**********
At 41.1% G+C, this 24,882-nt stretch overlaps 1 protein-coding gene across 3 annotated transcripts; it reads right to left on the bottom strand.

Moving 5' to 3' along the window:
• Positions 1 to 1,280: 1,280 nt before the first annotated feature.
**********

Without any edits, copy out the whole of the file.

At 41.1% G+C, this 24,882-nt stretch overlaps 1 protein-coding gene across 3 annotated transcripts; it reads right to left on the bottom strand.

Moving 5' to 3' along the window:
• Positions 1 to 1,280: 1,280 nt before the first annotated feature.